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Tuesday, October 14, 2014

What’s the Best Way to Overcome Rising Economic Inequality?

I have a new column:

What’s the Best Way to Overcome Rising Economic Inequality?: A debate over the use of progressive taxation and redistribution as a means of solving the problem of rising inequality erupted in the last week or so. The debate began with three publications, one from Edward Kleinbard, one from Nezih Guner, Martin Lopez-Daneri, and Gustavo Ventura, and one from Cathie Jo Martin and Alexander Hertel-Fernandez. They argue in turn that “progressive fiscal outcomes do not require particularly progressive tax systems,” “making taxes more progressive taxes won’t raise much revenue,” and “The way a tax system fights inequality isn't just redistribution. It's by generating enough revenue to fund programs and benefits that help middle class, working class, and poor people participate and succeed in the economy. While talk of taxing top earners may make for good political rhetoric on the left, relying on such taxes cannot pay the bills.” This brought responses from Jared Bernstein, Matt Bruenig, and Mike Konczal the three of whom, as Steve Waldman says in a nice summary of this debate, “offer responses that examine what ‘progressivity’ really means and offer support for taxing the rich more heavily than the poor.”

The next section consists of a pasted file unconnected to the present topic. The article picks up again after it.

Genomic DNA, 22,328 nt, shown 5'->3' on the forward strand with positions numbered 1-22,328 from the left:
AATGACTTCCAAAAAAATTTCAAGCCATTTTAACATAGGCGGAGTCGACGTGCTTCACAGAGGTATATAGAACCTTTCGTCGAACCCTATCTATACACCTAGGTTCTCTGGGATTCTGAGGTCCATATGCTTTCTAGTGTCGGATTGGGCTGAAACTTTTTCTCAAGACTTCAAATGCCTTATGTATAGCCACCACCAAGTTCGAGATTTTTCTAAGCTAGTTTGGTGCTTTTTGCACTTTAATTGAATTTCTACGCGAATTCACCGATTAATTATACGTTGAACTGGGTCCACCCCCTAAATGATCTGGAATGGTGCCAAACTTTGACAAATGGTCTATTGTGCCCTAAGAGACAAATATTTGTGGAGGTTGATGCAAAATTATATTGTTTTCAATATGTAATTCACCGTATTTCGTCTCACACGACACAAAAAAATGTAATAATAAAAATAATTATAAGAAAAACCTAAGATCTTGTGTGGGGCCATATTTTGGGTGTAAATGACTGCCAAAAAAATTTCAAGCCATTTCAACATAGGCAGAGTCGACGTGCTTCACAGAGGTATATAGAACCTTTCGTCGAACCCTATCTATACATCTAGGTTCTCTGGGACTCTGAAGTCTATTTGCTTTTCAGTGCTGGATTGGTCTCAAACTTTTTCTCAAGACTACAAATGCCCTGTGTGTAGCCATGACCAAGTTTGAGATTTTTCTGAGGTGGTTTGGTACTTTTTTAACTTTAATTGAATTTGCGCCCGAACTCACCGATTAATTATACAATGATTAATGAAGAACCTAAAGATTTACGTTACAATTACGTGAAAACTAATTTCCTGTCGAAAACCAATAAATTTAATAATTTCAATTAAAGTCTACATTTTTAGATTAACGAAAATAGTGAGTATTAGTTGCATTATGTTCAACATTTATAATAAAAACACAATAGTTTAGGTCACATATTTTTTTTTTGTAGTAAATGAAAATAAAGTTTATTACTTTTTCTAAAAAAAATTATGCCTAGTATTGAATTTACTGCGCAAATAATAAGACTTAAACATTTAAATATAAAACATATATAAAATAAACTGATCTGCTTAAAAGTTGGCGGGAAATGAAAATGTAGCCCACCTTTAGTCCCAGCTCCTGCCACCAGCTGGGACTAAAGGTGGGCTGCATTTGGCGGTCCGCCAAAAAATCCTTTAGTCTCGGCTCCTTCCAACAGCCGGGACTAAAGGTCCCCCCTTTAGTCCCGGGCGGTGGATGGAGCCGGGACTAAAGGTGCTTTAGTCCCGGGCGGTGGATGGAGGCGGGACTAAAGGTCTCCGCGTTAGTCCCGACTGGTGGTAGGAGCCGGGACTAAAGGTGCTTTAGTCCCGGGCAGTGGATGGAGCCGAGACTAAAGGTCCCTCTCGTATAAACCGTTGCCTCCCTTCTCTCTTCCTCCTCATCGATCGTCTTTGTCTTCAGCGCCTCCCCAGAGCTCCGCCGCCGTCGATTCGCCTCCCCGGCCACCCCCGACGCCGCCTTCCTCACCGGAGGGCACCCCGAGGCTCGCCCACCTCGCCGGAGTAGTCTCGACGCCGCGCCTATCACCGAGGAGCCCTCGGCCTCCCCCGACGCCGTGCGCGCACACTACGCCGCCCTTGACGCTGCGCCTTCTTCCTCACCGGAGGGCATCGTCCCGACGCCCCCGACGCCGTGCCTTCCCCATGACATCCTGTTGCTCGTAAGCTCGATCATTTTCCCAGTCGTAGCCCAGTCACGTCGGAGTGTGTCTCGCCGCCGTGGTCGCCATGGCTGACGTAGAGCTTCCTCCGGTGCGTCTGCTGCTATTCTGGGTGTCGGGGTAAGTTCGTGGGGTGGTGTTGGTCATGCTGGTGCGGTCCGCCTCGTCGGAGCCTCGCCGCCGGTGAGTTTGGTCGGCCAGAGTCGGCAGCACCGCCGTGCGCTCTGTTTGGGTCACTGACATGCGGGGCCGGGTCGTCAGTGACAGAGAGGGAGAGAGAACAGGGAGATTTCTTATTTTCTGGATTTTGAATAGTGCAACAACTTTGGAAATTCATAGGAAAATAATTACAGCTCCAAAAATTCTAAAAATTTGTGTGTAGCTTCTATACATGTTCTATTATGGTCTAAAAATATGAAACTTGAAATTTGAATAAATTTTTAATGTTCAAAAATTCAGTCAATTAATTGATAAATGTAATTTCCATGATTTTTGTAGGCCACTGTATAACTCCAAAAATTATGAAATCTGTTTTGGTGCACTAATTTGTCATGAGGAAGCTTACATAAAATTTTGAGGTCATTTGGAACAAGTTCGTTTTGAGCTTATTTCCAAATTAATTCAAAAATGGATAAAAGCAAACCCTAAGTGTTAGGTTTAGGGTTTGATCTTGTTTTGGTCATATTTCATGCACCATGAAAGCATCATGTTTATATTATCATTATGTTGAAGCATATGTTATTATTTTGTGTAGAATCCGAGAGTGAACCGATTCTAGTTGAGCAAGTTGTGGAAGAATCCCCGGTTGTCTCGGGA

This debate brings up an important question: what is the best way to fight economic inequality? ...[continue]...

    Posted by on Tuesday, October 14, 2014 at 07:56 AM in Economics, Fiscal Times, Income Distribution | Permalink  Comments (113)


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